How does Martin Luther King powerful speech bring out the aspirations of the blacks in the U.S?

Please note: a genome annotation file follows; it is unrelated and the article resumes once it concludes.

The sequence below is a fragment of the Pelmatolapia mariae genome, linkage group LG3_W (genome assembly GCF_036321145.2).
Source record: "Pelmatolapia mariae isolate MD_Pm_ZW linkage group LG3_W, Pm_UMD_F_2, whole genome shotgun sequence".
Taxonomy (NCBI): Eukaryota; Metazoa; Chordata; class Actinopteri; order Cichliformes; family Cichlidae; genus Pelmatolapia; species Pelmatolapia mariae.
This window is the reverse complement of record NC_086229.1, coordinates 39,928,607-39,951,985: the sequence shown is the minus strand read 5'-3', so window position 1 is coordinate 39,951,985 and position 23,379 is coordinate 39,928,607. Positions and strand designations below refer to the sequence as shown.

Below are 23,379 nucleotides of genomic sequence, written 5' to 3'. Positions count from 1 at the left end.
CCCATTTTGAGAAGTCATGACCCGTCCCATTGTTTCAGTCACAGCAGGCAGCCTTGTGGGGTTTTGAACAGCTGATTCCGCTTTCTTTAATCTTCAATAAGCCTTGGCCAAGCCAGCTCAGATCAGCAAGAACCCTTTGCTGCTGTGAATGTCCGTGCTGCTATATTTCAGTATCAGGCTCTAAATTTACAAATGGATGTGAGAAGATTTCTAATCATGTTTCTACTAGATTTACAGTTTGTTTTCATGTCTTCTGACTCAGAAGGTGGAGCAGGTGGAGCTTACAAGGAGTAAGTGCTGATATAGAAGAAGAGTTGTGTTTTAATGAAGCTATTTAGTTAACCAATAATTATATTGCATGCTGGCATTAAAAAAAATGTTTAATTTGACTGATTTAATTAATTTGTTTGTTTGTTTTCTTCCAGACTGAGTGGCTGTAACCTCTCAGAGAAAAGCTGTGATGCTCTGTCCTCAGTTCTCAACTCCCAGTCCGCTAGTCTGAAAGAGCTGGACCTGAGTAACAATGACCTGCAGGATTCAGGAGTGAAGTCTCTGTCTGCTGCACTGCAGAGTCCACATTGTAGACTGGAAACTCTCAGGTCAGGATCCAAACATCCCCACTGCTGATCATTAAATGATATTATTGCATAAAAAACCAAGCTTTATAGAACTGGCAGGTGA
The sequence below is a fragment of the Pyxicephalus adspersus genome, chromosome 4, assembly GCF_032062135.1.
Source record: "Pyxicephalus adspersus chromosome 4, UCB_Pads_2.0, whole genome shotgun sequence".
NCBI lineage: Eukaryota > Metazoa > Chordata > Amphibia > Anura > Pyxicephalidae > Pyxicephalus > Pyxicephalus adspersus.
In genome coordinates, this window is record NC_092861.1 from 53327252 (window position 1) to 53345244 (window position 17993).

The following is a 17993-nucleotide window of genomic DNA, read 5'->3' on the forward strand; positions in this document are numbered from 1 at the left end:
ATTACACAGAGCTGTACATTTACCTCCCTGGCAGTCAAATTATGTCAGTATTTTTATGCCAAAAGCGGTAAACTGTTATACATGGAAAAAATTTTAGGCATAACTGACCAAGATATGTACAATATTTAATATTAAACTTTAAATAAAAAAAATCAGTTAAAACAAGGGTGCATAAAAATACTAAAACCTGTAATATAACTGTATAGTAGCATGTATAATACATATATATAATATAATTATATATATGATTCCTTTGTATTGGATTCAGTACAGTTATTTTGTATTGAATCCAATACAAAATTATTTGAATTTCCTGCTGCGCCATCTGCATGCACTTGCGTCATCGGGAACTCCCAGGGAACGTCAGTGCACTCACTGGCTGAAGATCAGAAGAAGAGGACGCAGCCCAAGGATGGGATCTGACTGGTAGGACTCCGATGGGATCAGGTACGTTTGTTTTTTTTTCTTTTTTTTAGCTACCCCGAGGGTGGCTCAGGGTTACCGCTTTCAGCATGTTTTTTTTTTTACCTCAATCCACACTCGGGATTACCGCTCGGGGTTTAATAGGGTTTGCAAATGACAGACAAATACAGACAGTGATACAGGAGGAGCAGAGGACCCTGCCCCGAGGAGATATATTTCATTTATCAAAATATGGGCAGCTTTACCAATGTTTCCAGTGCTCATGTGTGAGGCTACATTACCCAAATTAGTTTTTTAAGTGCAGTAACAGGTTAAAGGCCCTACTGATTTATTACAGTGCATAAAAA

In his “I Have a Dream” speech, Dr. Martin Luther King, Jr. very eloquently outlines the desires and aspirations of African Americans. Very soon after beginning to speak, he notes that it has been 100 years since the signing of the Emancipation Proclamation; yet, “the Negro is still not free.” Of course, in the 100 years since gaining legal freedom, African Americans were still hungry for actual freedom. Shortly thereafter, King metaphorically suggests that African Americans intended to “cash a check,” written by the country’s founders. In those founding documents, equality was championed and every person was said to be entitled to the life, liberty and the pursuit of happiness. In denying African Americans those privileges, King suggested that America was attempting to pass a worthless check. As he articulately progresses to the repetition of the words, “I have a dream,” he specifically notes the desire for “equality,” “brotherhood,” and “freedom and justice.” He also mentions the sincere desire for a time when “they (African Americans) will not be judged by the color of their skin but by the content of their character.”